Can you change someone’s financial behavior ? I gave a talk a few weeks ago and a woman asked me how to do this. Her financial situation was rocky. She had lost her job, her debts were climbing and she desperately needed to get out of debt. On top of this, her husband kept pretending nothing was wrong.
She told us they had been married for 18 years and he never acted responsibly when it came to the subject of money. He spent what he wanted to spend and, to make matters worse, barely made any income.
I was at a loss for words – a rare occurrence.
Outside of filing for divorce, what would you suggest she do? Have you ever been confronted by a situation like this? What worked? What didn’t?
Wizard….wow……really well put. When I questioned the woman and found that he’s been behaving this way for all 18 years of their marriage, I had more sympathy for him than for her. My sense is that she is an enabler and she “digs” the payoff – whatever it is for her.
I would venture to say that if she did put her foot down, he’d straighten up. That’s just my guess.
Chuck, I love what you said but I do take exception to one point. I do not think it has to be emasculating to be honest about limited financial resources. I think the trick is to be comfortable knowing we did the best we can and we accept that which we can’t change. That is a great lesson our children can learn from.
Wow…what a story. I am just glad that you were able to say no to your father. Not many people have the strength to do that. As I said above, I blame the woman as much (if not more) than her husband. Regardless, she has got to lay down the law and be willing to follow through….whatever that means.
That is my 2 cents….
Amazing how each of you added so much to my understanding of the dynamics between the couple. Thanks….I mean it.
He’s not going to change. She needs to accept that and figure out a way to protect her own assets. If this issue isn’t a big enough deal for her to end her marriage, then she should see a financial planner on her own and figure out how she can remain married under those conditions and protect herself financially and legally.
If it is a deal-breaker, then she should do what she needs to do to secure her assets and then leave the marriage.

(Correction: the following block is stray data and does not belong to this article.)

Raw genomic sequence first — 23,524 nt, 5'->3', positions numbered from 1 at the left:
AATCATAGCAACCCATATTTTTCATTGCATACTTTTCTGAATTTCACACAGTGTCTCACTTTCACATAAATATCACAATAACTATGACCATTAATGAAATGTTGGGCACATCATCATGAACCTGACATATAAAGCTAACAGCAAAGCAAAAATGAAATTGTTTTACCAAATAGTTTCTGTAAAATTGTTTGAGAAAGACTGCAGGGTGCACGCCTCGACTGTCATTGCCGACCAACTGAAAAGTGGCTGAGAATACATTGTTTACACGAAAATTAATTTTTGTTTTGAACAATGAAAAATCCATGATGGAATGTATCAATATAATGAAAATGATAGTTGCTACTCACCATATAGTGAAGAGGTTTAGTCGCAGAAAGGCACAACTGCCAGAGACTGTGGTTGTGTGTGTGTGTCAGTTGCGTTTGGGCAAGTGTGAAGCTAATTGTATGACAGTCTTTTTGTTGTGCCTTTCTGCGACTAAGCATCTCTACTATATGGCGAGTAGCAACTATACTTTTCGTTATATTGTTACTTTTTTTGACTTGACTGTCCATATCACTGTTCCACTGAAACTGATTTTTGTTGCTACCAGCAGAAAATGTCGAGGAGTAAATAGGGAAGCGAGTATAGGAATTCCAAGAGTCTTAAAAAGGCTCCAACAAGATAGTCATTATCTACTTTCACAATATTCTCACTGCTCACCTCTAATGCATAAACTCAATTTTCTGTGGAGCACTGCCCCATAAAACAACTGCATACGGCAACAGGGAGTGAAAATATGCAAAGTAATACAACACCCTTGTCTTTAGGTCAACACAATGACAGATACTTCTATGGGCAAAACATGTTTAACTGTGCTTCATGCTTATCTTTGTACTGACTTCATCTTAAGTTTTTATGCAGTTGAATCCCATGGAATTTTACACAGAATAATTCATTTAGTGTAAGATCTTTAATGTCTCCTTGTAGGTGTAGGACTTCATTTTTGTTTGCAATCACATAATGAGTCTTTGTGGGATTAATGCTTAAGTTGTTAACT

I write this as a person with experience. In my case it was my father. He spent his way into bankruptcy and then just 3 years later asked me to loan him the money for a downpayment on a house he couldn’t afford. I refused to help him, sat him down for the “deal-breaker” conversation, blah blah blah. And do you know what? He found some other family member to give him the downpayment. Never paid it back and put himself and my mother back into serious debt. He died of a massive stroke that was very likely brought on by the stress of my father’s huge financial problems. And he left my mother with more than $25k in debt and not a single asset. My mother–who barely graduated high school and was never able to hold down a job for longer than six months–has to work to support herself and pay off the debt my father accrued (much of it was forgiven upon his death, but what remains is still more than my mother can afford.)
This woman’s husband knows he has a problem, but doesn’t care enough about the rest of his family to change it. The wife either has to decide it doesn’t matter and suck it up, or she needs to leave and cut her losses. He. Won’t. Change.
Sometimes “having faith” can be perverted into self-deception. In my younger days I also failed to plan for the future financially, believing too much in my ability to “hit it big” as an entrepreneur. Schools do nothing to educate us about money management. I’m sure the case you present is not unique. It can be emasculating to admit to your family that you cannot afford something, and that you must tighten the budget. (“Daddy can’t provide like your friends’ daddies can.”)
There is obviously one solution for this couple: subscribe to wealthpilgrim.com. Each day, they should sit down at the computer together, take turns reading Neal’s commentary and supplemental links out loud, then discuss them with each other.
I am not kidding.
Thanks again for everything, Neal.
Wizard Prang says
It depends on two things:
Firstly, whether he is a leader or a little boy; if he does not want to work, it looks like the latter. I hope I’m wrong.
The second factor is how well they communicate. In general, (donning asbestos underpants) women talk more than men. In some cases A LOT more. So there are many cases where the poor chap has to make sense of a deluge of words, most of which has no relevance to him; he may have difficulty filtering out what is really important.
Dave Ramsey advocates her sitting down face-to-face with him, looking straight into his eyes and explaining in short, loving, simple sentences that this is a deal-breaker. He needs to know that this is important enough for her to leave him over, without feeling threatened.
If he is a leader – or has an ounce of common sense – he will listen, and the problem will be half-solved. If he decided to be a little boy about it, she will have to decide how far she is willing to escalate the issue; more marriages end over money fights and worries than anything else.
But what the heck do I know; I’ve only been married for 22+ years..!